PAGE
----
God Against the Gods: The History of the War Between Monotheism and ... by Jonathan Kirsch
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God Against the Gods: The History of the War Between Monotheism and Polytheism
by Jonathan Kirsch

p.1 “Religious intolerance was inevitably born with the belief in one God.”
     --Sigmund Freud,
     Moses and Monotheism

p.2 But, fatefully, monotheism turned out to inspire a ferocity and even a fanaticism that are mostly absent from polytheism. At the heart of polytheism is an open-minded and easygoing approach to religious belief and practice, a willingness to entertain the idea that there are many gods and many ways to worship them. At the heart of monotheism, by contrast, is the sure conviction that only a single god exists, a tendency to regard one’s own rituals and practices as the only way to worship the one true god. The conflict between these two fundamental values is what I call the war of God against the gods--it is a war t hat has been fought with heart-shaking cruelty over the last thirty centuries, and it is a war that is still being fought today.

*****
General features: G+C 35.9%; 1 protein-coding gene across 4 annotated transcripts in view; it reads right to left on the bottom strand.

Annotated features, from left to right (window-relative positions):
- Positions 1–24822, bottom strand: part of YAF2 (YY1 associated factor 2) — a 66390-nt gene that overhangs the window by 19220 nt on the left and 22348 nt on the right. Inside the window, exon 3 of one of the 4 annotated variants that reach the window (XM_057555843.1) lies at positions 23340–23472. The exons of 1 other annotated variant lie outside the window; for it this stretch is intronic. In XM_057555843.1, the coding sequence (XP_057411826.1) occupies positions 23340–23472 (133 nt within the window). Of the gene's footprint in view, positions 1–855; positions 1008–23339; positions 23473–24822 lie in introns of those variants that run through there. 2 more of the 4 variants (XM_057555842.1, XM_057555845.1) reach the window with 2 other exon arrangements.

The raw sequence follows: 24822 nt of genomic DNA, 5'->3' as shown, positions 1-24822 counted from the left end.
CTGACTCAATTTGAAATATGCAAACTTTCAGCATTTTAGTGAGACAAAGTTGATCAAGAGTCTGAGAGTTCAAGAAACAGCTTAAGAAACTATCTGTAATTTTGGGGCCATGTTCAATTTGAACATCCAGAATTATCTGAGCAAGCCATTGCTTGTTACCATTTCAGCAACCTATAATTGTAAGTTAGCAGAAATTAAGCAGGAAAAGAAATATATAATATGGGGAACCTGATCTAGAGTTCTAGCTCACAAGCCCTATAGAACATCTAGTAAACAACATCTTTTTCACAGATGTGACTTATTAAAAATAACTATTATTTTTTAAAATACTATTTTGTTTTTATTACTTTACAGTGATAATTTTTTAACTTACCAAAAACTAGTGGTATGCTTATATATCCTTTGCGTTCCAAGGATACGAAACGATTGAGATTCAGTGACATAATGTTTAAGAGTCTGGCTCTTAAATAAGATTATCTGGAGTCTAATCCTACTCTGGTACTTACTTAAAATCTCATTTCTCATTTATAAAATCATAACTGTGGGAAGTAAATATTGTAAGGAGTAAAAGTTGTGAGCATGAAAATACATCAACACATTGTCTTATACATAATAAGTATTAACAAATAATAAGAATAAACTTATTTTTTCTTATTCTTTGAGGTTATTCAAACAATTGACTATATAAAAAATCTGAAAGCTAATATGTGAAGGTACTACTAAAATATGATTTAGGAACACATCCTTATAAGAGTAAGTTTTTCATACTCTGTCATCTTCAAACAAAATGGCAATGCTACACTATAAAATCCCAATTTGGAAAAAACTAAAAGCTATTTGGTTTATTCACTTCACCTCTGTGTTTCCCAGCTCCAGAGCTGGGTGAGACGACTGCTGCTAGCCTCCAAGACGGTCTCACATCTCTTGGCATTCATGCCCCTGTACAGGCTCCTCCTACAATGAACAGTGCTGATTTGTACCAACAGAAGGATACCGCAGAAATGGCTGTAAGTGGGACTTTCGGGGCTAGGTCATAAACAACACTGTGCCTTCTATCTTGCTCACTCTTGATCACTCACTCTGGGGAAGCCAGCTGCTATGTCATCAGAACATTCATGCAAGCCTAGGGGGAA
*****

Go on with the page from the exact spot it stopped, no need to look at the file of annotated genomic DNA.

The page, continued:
p.3 But the roots of religious terrorism are not found originally or exclusively in Islamic tradition. Quite the contrary, it begins in the pages of the Bible, and the very first examples of holy war and martyrdom are found in Jewish and Christian history. The opening skirmishes in the war of God against the gods took place in distant biblical antiquity, when Yahweh is shown to decree a holy war against anyone who refuses to acknowledge him as the one and only god worthy of worship. Holy war passes from biblical myth into recorded history during the wars of national liberation fought by the Maccabees against the pagan king of Syria and later by the Zealots against the pagan emperor of Rome, which provide us with the first accounts of men and women who are willing to martyr themselves in the name of God. The banner is taken up by the early Christians in the first century of the Common Era, when they bring the “good news” of Jesus Christ to imperial Rome, where the decisive battle in the war between monotheism and polytheism is fought.